• The envelope flap was reflected extending 4 mm beyond the root apex.

  • The ultrasonic piezoelectric bone surgery unit (NSK Variosurg 3) was used to carry out corticotomy [Figure 2].


    Figure 2: Corticotomy performed using ultrasonic piezoelectric bone surgery unit (NSK Variosurg 3)

  • Both the horizontal and vertical corticotomies were performed interdentally. Horizontal grooves with the depth of 1.5 mm into cortical bone and vertical depth grooves connecting horizontal groove in a “U”-shaped fashion 2 mm beyond the root apex were placed [Figure 3].


    Figure 3: Horizontal and vertical corticotomy performed interdentally and 2 mm beyond root apex, depth groove of 1.5 mm into cortical bone

  • At the 1st premolar extraction space, corticotomy followed by interdental depth grooves using piezo round burs to enhance regional acceleratory phenomena (RAP) was performed.

  • At the end of the procedure, all the corticotomies were covered with a blend of autogenous bone harvest during corticotomies and demineralized freeze-dried bone allograft [Figure 4].


    Figure 4: Autogenous bone harvest during corticotomy and demineralized freeze-dried bone allograft were mixed and placed in the corticotomy site

  • The area was sutured using a resorb able 5-0 vicryl suture. An external ice pack on the first post-surgical day to minimize post-operative swelling was advised.

  • Postsurgically, Ultracet-P (a combination of tramadol-opiate analgesic and paracetamol) was prescribed to control pain and inflammation. Non-steroidal anti-inflammatory drugs are not indicated as it inhibits prostaglandin synthesis which, in turn, slows down bone turnover rate.

  • The same procedure was repeated in the maxillary arch after 15 days.

  • The patient was recalled after 2 weeks. Orthodontic activation was carried out at every 2 weeks interval until the retraction was completed. The closure of extraction space was observed in all the four quadrants after 4–5 months [Figure 5]. There were no complications such as root resorption, fenestration, and dehiscence observed radiographically. Finishing of the case was completed in another 3 months of time with 0.021 × 0.025 titanium–molybdenum alloy archwire followed by 0.021 × 0.025 braided NiTi in maxillary and mandibular arches with settling of the occlusion. The full treatment duration for this particular case was 13 months. The patient was happy with the overall treatment results as well as the time duration in which it had got completed.


    Figure 5: Post-operative occlusal view 4 months after periodontally accelerated osteogenic orthodontics, showing complete closure of extraction space


  • The PAOO also termed as Wilckodontics involves full-thickness labial and lingual periosteal flap reflection accompanied by selective corticotomy in the interdental areas both labial and lingual. The corticotomy segment can be moved faster in one-third to one-fourth the time required for traditional orthodontics alone. This is a physiologic-based treatment consistent with RAP and maintaining an adequate blood supply is essential. PAOO is an effective treatment approach in adults to decrease treatment time and reduce the risk of root resorption. Selected corticotomy limited to the buccal and labial aspects also significantly reduces treatment time.[8]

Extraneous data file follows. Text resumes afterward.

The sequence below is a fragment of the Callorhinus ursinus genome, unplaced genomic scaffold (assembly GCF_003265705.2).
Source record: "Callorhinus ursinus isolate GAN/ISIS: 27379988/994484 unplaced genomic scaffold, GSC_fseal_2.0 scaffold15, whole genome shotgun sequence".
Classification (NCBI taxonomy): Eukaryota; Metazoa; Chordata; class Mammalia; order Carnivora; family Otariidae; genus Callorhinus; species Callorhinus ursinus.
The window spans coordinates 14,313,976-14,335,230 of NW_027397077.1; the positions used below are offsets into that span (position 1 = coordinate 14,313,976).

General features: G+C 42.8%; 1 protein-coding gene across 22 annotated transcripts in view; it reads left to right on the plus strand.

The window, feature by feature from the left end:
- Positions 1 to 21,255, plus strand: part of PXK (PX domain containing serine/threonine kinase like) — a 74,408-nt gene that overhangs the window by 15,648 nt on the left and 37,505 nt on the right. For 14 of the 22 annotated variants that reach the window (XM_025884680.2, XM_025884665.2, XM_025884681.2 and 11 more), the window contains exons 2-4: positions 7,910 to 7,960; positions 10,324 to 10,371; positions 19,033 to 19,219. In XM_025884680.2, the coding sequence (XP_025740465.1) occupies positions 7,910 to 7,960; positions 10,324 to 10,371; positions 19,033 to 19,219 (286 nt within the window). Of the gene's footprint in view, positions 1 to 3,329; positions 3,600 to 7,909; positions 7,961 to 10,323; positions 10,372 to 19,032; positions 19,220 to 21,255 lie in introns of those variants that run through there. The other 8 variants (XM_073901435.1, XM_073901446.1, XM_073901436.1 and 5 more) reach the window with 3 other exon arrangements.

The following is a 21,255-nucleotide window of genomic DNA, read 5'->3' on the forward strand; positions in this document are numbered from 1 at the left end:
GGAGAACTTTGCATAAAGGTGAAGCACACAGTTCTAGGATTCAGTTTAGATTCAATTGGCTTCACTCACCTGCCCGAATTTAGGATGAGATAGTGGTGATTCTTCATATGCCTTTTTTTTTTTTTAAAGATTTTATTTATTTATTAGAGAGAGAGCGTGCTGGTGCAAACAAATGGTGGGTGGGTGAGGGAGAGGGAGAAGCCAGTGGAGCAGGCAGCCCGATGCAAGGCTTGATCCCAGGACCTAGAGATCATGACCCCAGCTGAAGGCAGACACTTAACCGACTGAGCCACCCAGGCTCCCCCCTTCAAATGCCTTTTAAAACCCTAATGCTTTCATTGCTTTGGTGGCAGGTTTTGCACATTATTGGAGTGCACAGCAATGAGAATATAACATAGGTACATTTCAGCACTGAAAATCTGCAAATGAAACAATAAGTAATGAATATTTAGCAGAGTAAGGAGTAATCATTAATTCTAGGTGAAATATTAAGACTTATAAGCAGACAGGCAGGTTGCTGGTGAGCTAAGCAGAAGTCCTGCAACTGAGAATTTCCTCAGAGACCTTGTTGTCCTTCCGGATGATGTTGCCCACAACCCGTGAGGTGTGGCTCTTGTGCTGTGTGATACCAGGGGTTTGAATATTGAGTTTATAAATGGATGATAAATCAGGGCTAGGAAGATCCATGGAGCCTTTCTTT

• The use of conventional instruments such as chisel and mallet or surgical burs, microsaws with external irrigants, or trephine burs has long been used traditionally in performing corticotomy procedures. However, the major disadvantage is that the conventional instruments require greater exposure of the surgical site, greater frictional heat generated by motor-driven instruments which may also hinder the healing process, and finally difficult to control in areas which require precise cut and are densely mineralized.

  • To overcome these disadvantages, the piezoelectric device (Piezosurgery®) has been introduced. Ultrasonic piezoelectric bone surgery works on microvibrations generated by the piezoelectric device can be used to give fine precise incisions required to give corticotomy cuts causing less discomfort to the patient when compared to traditional surgical instruments. The Piezosurgery® device is also very gentle on the hard tissues since it does not require the use of manual force, thus improving the handling with greater intraoperative control, particularly in anatomically difficult areas.[10]

  • All the extraction spaces were closed in 4 months of time with the mean rate of 1.9 mm per month. Conventional technique would have taken 7–9 months of time for the closure of premolar extraction spaces with normal rate of 1–1.2 mm per month. The full treatment duration for this particular case was 13 months which is lesser than the minimum treatment time of 18–20 months for any orthodontic extraction case.


This case report shows that PAOO or Wilckodontics can be smartly and effectively used in contemporary orthodontic practice to meet the increased demand of shorter orthodontic treatment time. However, one must not fail to realize that we are dealing with a biologic system and that each individual responds in a variable fashion, regardless of the type, and technique being used. In essence, the body and how it responds to orthodontic or any external manipulation still governs overall treatment time.